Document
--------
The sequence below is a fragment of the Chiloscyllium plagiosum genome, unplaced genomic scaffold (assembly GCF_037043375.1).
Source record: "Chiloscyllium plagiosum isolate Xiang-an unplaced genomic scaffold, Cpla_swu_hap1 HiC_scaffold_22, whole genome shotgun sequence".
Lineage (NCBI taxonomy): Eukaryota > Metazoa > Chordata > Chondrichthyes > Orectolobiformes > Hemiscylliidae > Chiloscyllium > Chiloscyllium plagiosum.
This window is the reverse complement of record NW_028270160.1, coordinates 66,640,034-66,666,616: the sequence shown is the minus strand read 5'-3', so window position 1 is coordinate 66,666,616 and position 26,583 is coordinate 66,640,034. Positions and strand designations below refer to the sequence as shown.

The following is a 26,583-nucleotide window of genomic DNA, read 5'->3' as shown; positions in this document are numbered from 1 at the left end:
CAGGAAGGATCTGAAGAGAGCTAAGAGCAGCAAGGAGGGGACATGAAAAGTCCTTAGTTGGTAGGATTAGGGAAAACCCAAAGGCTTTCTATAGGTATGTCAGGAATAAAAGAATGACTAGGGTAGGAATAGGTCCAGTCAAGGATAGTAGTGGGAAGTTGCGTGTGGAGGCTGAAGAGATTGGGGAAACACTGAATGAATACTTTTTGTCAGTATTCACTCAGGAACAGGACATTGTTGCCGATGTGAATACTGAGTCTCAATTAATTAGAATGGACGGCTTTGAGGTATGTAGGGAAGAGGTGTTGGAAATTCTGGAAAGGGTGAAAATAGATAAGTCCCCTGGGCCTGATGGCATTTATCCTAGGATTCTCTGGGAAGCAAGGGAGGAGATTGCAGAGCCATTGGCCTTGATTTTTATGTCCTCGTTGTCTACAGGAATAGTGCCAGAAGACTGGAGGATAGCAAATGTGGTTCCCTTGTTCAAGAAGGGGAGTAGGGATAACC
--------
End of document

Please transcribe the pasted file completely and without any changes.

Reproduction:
The sequence below is a fragment of the Chiloscyllium plagiosum genome, unplaced genomic scaffold (assembly GCF_037043375.1).
Source record: "Chiloscyllium plagiosum isolate Xiang-an unplaced genomic scaffold, Cpla_swu_hap1 HiC_scaffold_22, whole genome shotgun sequence".
Lineage (NCBI taxonomy): Eukaryota > Metazoa > Chordata > Chondrichthyes > Orectolobiformes > Hemiscylliidae > Chiloscyllium > Chiloscyllium plagiosum.
This window is the reverse complement of record NW_028270160.1, coordinates 66,640,034-66,666,616: the sequence shown is the minus strand read 5'-3', so window position 1 is coordinate 66,666,616 and position 26,583 is coordinate 66,640,034. Positions and strand designations below refer to the sequence as shown.

The following is a 26,583-nucleotide window of genomic DNA, read 5'->3' as shown; positions in this document are numbered from 1 at the left end:
CAGGAAGGATCTGAAGAGAGCTAAGAGCAGCAAGGAGGGGACATGAAAAGTCCTTAGTTGGTAGGATTAGGGAAAACCCAAAGGCTTTCTATAGGTATGTCAGGAATAAAAGAATGACTAGGGTAGGAATAGGTCCAGTCAAGGATAGTAGTGGGAAGTTGCGTGTGGAGGCTGAAGAGATTGGGGAAACACTGAATGAATACTTTTTGTCAGTATTCACTCAGGAACAGGACATTGTTGCCGATGTGAATACTGAGTCTCAATTAATTAGAATGGACGGCTTTGAGGTATGTAGGGAAGAGGTGTTGGAAATTCTGGAAAGGGTGAAAATAGATAAGTCCCCTGGGCCTGATGGCATTTATCCTAGGATTCTCTGGGAAGCAAGGGAGGAGATTGCAGAGCCATTGGCCTTGATTTTTATGTCCTCGTTGTCTACAGGAATAGTGCCAGAAGACTGGAGGATAGCAAATGTGGTTCCCTTGTTCAAGAAGGGGAGTAGGGATAACC